#1
Recently i've been trying to learn more music theory so i started reading The Crusade Columns by Josh Urban but i'm now stuck at lesson 8.

link: http://www.ultimate-guitar.com/columns/general_music/the_crusade_part_8_key_signatures_and_the_circle_of_fifths.html


I think i understand how the circle of fifths work but there is one thing that confuses me.
If you look at the circle it says that the key of C# major has 7 sharp notes and since the scale has a total of 7 notes i'm guessing that every note in the scale should be sharp?
But if i'm not wrong the third note of the C# major scale is an F and the seventh note is a C?
So in other words: How can there even be a major scale that only has sharp notes since the seventh note is one half step lower then the root? If i play a sharp note and then play the note one half step lower i should always land on a natural note?

I hope you understand you all understand what my problem is.

Thanks!
#2
C♯, D♯, E♯, F♯, G♯, A♯, and B♯


the C# major scale. if C major has no flats or sharps, then it's only logical that C# has every sharp, right ? so you just take every note from the C major scale and make it half a step higher.

what probably confuses you is enharmony, which means there are different names for the same notes. B# is the same as C, C#is the same as Dd, etc.
Last edited by The red Strat. at Mar 9, 2009,
#3
Quote by pank
Recently i've been trying to learn more music theory so i started reading The Crusade Columns by Josh Urban but i'm now stuck at lesson 8.

link: http://www.ultimate-guitar.com/columns/general_music/the_crusade_part_8_key_signatures_and_the_circle_of_fifths.html


I think i understand how the circle of fifths work but there is one thing that confuses me.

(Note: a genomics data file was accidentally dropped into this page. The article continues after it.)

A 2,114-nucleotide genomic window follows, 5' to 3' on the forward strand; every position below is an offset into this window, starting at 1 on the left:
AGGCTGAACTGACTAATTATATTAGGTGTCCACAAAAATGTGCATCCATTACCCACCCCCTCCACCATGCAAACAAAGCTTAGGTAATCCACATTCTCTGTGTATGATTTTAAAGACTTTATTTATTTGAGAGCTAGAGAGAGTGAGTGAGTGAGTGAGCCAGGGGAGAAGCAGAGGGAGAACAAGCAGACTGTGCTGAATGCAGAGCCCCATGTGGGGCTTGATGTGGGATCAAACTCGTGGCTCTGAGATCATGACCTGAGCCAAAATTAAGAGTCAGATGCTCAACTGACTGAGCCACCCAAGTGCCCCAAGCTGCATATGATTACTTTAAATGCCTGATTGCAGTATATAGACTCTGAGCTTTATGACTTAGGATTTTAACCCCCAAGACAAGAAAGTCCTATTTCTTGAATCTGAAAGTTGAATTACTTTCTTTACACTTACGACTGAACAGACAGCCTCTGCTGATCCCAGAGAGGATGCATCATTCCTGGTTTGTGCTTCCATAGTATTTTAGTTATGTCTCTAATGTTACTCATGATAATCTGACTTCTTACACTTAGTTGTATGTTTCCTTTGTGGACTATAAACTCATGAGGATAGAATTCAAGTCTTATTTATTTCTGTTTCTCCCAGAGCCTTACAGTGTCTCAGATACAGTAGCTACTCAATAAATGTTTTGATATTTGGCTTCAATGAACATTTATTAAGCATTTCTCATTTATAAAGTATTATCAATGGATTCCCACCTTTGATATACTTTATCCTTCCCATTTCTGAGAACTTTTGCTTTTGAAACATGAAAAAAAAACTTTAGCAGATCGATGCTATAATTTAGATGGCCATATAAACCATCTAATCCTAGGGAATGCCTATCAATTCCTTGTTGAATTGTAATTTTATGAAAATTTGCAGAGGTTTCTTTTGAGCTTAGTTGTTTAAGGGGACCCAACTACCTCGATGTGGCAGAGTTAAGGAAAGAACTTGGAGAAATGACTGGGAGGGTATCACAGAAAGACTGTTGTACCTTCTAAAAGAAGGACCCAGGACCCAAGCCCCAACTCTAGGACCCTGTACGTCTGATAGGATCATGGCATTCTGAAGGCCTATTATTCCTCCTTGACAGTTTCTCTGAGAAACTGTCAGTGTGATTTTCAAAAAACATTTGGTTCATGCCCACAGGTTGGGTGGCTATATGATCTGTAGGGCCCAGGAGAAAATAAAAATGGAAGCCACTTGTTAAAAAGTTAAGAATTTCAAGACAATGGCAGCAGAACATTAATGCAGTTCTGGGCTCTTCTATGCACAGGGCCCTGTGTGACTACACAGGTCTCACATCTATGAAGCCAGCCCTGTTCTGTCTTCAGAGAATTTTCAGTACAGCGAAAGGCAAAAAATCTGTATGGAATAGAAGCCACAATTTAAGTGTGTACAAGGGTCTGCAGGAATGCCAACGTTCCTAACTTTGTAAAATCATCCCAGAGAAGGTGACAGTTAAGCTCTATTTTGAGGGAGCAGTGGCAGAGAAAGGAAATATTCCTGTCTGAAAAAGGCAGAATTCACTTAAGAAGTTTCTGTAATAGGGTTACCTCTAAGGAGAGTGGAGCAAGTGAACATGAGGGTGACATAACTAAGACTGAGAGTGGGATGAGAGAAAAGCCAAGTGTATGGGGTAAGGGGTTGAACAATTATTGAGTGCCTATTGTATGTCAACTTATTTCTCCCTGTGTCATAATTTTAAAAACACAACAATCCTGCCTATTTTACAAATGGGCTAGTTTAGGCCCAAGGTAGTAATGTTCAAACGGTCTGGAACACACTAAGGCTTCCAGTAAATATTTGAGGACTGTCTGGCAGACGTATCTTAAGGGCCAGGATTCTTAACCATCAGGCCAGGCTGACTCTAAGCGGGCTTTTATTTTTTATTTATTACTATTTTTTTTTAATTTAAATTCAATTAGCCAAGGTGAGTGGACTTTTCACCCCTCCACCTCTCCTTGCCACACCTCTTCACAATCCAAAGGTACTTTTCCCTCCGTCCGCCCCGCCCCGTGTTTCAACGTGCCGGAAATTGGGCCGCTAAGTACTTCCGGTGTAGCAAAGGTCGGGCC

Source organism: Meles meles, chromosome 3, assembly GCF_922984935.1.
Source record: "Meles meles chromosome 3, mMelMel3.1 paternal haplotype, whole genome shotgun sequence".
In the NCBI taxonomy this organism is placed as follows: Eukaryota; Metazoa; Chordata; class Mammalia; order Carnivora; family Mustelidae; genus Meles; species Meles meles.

If you look at the circle it says that the key of C# major has 7 sharp notes and since the scale has a total of 7 notes i'm guessing that every note in the scale should be sharp?
But if i'm not wrong the third note of the C# major scale is an F and the seventh note is a C?
So in other words: How can there even be a major scale that only has sharp notes since the seventh note is one half step lower then the root? If i play a sharp note and then play the note one half step lower i should always land on a natural note?

I hope you understand you all understand what my problem is.

Thanks!

I do indeed understand your confusion When it says 'all 7 are sharp' it is because when talking scales, to prevent there being (C and C#, for example) two notes of the same letter in a scale we simply stick to one letter per note and then sharpen or flatten it as desired.

Hence, in the C# major scale, F is listed as E# (enharmonically, but they're the same physical note) and C is listed as B#
Hey, look. Sigs are back.
#4
Yes but what you don't understand is that a sharp has nothing to do with 'natural notes', it merely means raise a half step. If you look closer at the C# scale you will notice that the two 'natural notes' F and C actually are E and B with a sharp. Which means play a half step above the E and B, which is the F and C. So even though there are sharps they just tell you to raise it. It is a way to make the circle of fifths function.

#5
You go by the sharps, not their enharmonic equivalent. I'm not exactly sure what your question is.

But remember the pattern for finding out all major scales.

1 2 3 4 5 6 7 8       
 w w h w w w h
#6
Quote by DisarmGoliath
I do indeed understand your confusion When it says 'all 7 are sharp' it is because when talking scales, to prevent there being (C and C#, for example) two notes of the same letter in a scale we simply stick to one letter per note and then sharpen or flatten it as desired.

Hence, in the C# major scale, F is listed as E# (enharmonically, but they're the same physical note) and C is listed as B#


Quote by Lord Jesus
Yes but what you don't understand is that a sharp has nothing to do with 'natural notes', it merely means raise a half step. If you look closer at the C# scale you will notice that the two 'natural notes' F and C actually are E and B with a sharp. Which means play a half step above the E and B, which is the F and C. So even though there are sharps they just tell you to raise it. It is a way to make the circle of fifths function.




Oooh, now i get it I feel so stupid now
and thanks for the quick replys!
#7
Quote by pank
Oooh, now i get it I feel so stupid now
and thanks for the quick replys!

No problem, at least you understood the answer and were thankful - the guy in my sig was less grateful and has now been immortalised for his ignorance
Hey, look. Sigs are back.